About six months on from seeing The Big Moon’s excellent gig at the Scala, I was at the Village Underground in Shoreditch – fast becoming one of my favourite venues – to see them again. This time they had their debut album “Love in the 4th Dimension” to promote. It’s a good pop-punk album, one that I think should appeal to the youth who don’t like their riffs too hard, and enjoy a good singalong. Which I don’t mean disparagingly – pop makes the world go round.
But it explains why I didn’t get too excited by the album, along with the fact that I’d heard and downloaded the best ones like “Sucker”, “Cupid”, “The Road” and “Silent Movie Susie” before. And songs like “Formidable” and “Bonfire” sounded like they were still templates for the live performance. Most Big Moon songs are based on a slow-quick-slow-quick format which really comes alive on the stage. On record, that sometimes feels a bit samey.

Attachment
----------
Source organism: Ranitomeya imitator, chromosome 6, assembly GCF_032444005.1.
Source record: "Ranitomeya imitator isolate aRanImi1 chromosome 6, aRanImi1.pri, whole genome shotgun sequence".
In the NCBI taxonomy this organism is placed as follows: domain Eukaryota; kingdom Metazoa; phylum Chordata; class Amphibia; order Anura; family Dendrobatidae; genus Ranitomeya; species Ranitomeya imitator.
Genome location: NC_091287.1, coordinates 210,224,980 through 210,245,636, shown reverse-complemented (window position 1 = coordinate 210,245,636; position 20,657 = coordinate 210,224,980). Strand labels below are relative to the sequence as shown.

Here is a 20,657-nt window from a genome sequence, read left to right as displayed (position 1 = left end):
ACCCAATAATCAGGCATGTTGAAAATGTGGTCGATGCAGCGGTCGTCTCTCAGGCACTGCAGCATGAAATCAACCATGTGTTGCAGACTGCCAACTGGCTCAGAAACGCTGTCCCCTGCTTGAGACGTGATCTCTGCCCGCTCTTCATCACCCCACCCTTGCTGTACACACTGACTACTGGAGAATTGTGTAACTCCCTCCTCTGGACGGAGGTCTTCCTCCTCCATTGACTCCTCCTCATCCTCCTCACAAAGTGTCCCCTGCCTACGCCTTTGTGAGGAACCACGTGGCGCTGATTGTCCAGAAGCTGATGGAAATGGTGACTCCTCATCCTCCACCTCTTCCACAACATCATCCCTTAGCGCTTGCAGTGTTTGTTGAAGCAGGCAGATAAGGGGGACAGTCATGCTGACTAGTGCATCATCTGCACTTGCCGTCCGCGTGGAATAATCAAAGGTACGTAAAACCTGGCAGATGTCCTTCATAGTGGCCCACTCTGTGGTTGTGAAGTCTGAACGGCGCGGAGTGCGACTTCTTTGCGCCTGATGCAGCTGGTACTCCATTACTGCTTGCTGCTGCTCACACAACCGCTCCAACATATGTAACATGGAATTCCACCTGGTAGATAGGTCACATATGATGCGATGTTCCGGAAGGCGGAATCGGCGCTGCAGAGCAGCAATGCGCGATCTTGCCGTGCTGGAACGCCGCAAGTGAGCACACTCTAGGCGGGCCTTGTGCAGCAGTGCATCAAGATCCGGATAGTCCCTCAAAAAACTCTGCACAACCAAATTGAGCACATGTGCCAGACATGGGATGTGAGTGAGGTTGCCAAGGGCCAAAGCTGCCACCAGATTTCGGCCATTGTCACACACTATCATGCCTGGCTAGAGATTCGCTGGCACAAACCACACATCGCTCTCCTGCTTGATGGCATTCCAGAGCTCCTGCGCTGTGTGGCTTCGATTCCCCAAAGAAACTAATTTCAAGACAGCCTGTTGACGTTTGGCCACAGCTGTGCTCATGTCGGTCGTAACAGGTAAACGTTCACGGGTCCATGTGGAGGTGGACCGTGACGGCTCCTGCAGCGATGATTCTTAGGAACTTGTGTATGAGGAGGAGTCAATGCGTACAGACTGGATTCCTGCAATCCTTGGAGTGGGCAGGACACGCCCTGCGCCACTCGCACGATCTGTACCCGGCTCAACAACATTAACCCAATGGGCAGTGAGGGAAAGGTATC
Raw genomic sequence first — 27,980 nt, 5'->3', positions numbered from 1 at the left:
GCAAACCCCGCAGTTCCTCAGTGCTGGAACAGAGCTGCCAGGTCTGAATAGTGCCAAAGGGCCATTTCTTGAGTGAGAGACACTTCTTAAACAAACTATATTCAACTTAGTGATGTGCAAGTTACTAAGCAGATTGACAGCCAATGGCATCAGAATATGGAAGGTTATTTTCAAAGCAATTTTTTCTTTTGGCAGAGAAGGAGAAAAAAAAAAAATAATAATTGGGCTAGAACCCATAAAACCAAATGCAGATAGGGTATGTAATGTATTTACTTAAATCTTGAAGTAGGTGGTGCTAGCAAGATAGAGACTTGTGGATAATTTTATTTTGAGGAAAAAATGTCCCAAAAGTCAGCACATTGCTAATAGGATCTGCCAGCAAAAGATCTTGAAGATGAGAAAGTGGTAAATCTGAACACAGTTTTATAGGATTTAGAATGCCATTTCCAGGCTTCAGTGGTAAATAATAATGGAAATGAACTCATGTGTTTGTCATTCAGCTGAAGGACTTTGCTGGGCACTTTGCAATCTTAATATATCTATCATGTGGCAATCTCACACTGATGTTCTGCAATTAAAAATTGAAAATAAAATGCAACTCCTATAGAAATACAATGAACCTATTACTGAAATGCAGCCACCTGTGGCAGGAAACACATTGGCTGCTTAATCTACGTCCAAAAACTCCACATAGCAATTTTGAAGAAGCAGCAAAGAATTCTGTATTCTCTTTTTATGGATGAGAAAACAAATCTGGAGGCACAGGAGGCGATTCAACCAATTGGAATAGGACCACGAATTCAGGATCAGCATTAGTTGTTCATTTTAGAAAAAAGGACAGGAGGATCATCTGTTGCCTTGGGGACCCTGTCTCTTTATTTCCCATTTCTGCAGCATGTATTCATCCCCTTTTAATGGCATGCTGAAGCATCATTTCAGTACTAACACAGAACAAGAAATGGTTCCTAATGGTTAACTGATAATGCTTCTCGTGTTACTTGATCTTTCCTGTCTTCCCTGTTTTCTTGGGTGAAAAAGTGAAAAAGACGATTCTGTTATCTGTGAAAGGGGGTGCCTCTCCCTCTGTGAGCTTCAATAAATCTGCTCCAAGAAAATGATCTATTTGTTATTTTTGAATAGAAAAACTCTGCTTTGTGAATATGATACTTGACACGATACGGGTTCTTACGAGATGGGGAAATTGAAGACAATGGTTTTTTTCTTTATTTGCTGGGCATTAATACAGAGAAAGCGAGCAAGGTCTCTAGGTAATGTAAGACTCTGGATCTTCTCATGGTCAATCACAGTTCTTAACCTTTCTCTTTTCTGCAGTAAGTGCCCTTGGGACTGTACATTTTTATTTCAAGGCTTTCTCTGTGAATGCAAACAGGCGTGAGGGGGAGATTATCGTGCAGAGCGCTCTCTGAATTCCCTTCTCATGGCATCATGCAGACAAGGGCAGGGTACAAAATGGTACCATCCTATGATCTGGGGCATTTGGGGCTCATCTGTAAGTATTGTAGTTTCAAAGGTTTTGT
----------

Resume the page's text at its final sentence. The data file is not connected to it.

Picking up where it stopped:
But live, The Big Moon rock – and the audience rocks. The riffs are louder, more distorted, and the dynamics of those songs like “Formidable” and “Bonfire” really reveal themselves. The (relatively) old favourites are at key moments in the show. “Susie” was the opener, “Cupid” kept things going after two or three, and “Sucker” was a rousing closer. And the Madonna cover “Beautiful Stranger”, which they’ve played whenever I’ve seen them, was a chance to get the moshers going. Doesn’t bear too much resemblance to the original, but who cares? This was the last date of a successful and pretty lively tour, judging by the reports, and I could see how the band have become slicker and more confident six months on. And they were good the last time! Nothing succeeds like practice – and success.
The Big Moon are Juliette Jackson on vocals and guitar, Soph Nathann (guitar, backing vocals), Celia Archer (bass, backing vocals and song intros a lot of the time) and Fern Ford (drums, the person who holds it all together). These next three photos are Juliette and Celia.
I’ve predicted success for a few bands recently. Time will tell. But I suspect that The Big Moon have a better chance than most “indie” bands, because their formula looks right for the older teenage market. I’m waiting for that moment when one of my daughters says, “why are you playing Big Moon?” I’ll resist saying, “well I discovered them at End of the Road in September 2016 and then saw them at the Scala and Village Underground.”
Or will I?